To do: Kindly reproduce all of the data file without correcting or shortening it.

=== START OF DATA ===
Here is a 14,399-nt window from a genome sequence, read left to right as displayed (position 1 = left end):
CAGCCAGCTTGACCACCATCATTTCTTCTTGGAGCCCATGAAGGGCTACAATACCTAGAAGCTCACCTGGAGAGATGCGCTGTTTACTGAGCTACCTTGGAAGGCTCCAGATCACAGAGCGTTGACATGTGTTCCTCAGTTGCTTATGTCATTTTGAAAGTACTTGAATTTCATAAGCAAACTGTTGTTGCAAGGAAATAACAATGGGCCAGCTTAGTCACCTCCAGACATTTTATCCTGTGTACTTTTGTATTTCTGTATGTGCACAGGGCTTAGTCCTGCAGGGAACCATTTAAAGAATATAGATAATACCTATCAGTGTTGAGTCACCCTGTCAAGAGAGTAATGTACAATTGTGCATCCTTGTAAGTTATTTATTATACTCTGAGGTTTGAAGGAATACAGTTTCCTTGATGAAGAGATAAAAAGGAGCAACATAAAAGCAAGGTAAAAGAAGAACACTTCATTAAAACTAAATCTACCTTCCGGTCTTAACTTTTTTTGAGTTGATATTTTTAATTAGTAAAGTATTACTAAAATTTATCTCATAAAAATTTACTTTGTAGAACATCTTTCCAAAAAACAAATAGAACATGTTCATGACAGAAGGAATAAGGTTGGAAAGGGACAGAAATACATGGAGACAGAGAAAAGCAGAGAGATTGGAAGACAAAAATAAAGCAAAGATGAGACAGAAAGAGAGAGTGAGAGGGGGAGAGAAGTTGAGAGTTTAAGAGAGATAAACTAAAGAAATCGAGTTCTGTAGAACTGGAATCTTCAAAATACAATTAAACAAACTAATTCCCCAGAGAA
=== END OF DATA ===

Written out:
Here is a 14,399-nt window from a genome sequence, read left to right as displayed (position 1 = left end):
CAGCCAGCTTGACCACCATCATTTCTTCTTGGAGCCCATGAAGGGCTACAATACCTAGAAGCTCACCTGGAGAGATGCGCTGTTTACTGAGCTACCTTGGAAGGCTCCAGATCACAGAGCGTTGACATGTGTTCCTCAGTTGCTTATGTCATTTTGAAAGTACTTGAATTTCATAAGCAAACTGTTGTTGCAAGGAAATAACAATGGGCCAGCTTAGTCACCTCCAGACATTTTATCCTGTGTACTTTTGTATTTCTGTATGTGCACAGGGCTTAGTCCTGCAGGGAACCATTTAAAGAATATAGATAATACCTATCAGTGTTGAGTCACCCTGTCAAGAGAGTAATGTACAATTGTGCATCCTTGTAAGTTATTTATTATACTCTGAGGTTTGAAGGAATACAGTTTCCTTGATGAAGAGATAAAAAGGAGCAACATAAAAGCAAGGTAAAAGAAGAACACTTCATTAAAACTAAATCTACCTTCCGGTCTTAACTTTTTTTGAGTTGATATTTTTAATTAGTAAAGTATTACTAAAATTTATCTCATAAAAATTTACTTTGTAGAACATCTTTCCAAAAAACAAATAGAACATGTTCATGACAGAAGGAATAAGGTTGGAAAGGGACAGAAATACATGGAGACAGAGAAAAGCAGAGAGATTGGAAGACAAAAATAAAGCAAAGATGAGACAGAAAGAGAGAGTGAGAGGGGGAGAGAAGTTGAGAGTTTAAGAGAGATAAACTAAAGAAATCGAGTTCTGTAGAACTGGAATCTTCAAAATACAATTAAACAAACTAATTCCCCAGAGAA